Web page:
Methane Strategy recognises pivotal role of biogas and biomethane in reducing EU methane emissions in agricultural and waste sectors

  • EBA welcomes the holistic approach of the Methane Strategy to accelerate the reduction of methane emissions and achieve climate-neutrality by 2050.

  • The new strategy acknowledges the high potential of biogas to reduce methane emissions in agriculture and boost rural development.

  • Biogas and biomethane are also an essential instrument to reduce methane emissions from waste and help the EU make the shift towards a truly circular economy.


Brussels, 14 October 2020 – Biogas and biomethane industries are strongly committed with the European Commission proposal to accelerate the reduction of methane emissions. The Methane Strategy is a fundamental step to ensure this reduction and achieve climate-neutrality by 2050. According to the EU Executive body, 53% of emissions caused by human activity come from agriculture, followed by waste (26%).

The holistic approach of the new strategy recognises the potential of biogas and biomethane to reduce methane emissions from agriculture, which causes more than half of EU methane emissions. These emissions are avoided when methane emitting feedstock, such as manure from animal farming and biowaste, are brought to the closed and controlled environment of a biogas plant. In the biogas production facility, methane is captured and utilised instead of being naturally released into the atmosphere during manure storage. The support for biogas production from agricultural waste, as proposed in the Methane Strategy, is a positive step to recognise the role of our sector as a booster of rural development. It is also an excellent example of sector integration in which the synergies between agriculture and renewable gas production are fully exploited.

Biogas and biomethane can also help reduce emissions from waste, the second biggest source of methane emissions in the EU. As of 2023, member states are obliged to implement separate collection of bio-waste. One of the best available recycling options for bio-waste is anaerobic digestion (AD) for biogas production. This technique delivers better environmental and climate outcomes when compared to disposal (incineration and landfill). The reduction of waste and the continual valorisation of resources are the core principles of an efficient circular economy, one of the key pillars of the EU Green Deal. Municipal solid waste and wastewater produced in our cities or waste generated by our industries can be turned into a new resource and generate renewable energy. The Commission proposal to consider further research on waste to biomethane technologies is a positive instrument to promote further waste valorisation.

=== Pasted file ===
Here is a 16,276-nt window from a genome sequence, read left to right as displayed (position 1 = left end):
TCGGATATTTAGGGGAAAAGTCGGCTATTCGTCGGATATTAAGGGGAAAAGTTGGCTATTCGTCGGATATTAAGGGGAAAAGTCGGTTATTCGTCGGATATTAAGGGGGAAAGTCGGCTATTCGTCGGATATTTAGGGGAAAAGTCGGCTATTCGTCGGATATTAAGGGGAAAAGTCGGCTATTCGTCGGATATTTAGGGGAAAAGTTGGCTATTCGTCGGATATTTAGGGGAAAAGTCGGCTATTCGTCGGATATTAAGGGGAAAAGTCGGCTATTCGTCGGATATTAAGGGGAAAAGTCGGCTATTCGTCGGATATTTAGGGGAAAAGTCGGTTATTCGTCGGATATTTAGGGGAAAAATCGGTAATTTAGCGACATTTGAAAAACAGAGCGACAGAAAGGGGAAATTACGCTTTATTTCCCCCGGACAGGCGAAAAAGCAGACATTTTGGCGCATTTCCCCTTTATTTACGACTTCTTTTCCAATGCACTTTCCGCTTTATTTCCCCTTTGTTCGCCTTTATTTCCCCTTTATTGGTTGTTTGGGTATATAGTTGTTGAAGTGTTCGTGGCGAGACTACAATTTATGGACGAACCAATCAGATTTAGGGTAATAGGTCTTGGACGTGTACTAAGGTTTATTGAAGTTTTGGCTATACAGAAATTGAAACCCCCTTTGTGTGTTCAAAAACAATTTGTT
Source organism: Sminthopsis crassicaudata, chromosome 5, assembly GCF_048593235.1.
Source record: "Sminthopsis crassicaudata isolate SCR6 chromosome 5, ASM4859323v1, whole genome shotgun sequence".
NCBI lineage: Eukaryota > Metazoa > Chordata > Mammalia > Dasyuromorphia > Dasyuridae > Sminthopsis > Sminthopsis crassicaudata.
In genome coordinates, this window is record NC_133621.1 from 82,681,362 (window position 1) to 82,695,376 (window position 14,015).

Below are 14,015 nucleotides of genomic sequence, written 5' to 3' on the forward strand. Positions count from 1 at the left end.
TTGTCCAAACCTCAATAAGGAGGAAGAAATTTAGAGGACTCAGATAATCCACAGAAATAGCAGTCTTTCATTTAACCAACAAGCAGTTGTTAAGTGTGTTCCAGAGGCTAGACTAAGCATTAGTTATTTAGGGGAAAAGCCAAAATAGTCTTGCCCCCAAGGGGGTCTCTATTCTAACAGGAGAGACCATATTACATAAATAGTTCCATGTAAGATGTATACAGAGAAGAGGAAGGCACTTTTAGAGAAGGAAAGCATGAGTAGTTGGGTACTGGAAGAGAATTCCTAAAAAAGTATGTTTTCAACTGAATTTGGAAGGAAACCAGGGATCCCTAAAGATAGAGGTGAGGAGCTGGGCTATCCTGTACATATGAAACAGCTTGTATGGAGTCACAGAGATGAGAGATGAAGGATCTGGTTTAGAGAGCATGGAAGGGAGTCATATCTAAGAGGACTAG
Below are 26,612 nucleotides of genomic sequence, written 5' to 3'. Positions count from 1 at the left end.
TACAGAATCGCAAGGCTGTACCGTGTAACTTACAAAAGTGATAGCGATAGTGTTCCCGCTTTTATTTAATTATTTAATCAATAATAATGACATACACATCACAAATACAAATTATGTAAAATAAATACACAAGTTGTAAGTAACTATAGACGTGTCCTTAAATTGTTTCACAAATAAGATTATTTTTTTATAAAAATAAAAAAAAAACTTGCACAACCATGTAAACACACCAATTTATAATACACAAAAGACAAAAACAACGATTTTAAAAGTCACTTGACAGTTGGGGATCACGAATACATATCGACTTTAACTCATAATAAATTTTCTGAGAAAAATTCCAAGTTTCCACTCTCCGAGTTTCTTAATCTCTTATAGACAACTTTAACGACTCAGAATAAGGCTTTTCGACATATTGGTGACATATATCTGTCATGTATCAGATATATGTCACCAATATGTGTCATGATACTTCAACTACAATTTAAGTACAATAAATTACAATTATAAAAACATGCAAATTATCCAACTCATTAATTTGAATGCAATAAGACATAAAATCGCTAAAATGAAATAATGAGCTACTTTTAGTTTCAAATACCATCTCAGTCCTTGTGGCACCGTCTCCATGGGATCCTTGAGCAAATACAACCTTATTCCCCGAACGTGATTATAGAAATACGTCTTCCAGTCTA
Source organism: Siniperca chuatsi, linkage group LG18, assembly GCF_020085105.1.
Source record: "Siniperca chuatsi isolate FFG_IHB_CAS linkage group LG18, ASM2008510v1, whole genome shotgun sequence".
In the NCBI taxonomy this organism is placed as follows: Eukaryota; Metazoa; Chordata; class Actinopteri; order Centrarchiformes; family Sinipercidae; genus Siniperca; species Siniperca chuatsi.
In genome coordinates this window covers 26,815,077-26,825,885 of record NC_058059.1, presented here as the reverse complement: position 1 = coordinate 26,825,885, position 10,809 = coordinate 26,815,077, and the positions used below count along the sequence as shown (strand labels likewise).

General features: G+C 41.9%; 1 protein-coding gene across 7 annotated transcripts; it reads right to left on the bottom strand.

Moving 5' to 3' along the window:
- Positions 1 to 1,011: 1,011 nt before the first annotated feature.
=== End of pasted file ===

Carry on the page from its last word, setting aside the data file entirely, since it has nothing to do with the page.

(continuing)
The cross-sectoral perspective adopted by the Methane Strategy enhances the high potential of biogas and biomethane to reduce methane emissions in non-energy sectors. This is a key opportunity for the further scale-up of biogas and biomethane industries. The sector is committed to EU climate-neutrality by 2050. The full recognition of its potential at EU level will be essential to help these industries grow and reach the forecasted production shares of at least 39 bcm of natural gas equivalent (380 TWh) by 2030 and 120 bcm (1170 TWh) by 2050. 

According to Susanna Pflüger, Secretary General of the EBA, “The Methane Strategy shows that biogas and biomethane are a key part of the solution to reduce methane emissions in the agricultural and waste management sectors. Biogas and biomethane can turn the re-use of waste into an opportunity, being a source of rural development and shaping our circular economy .”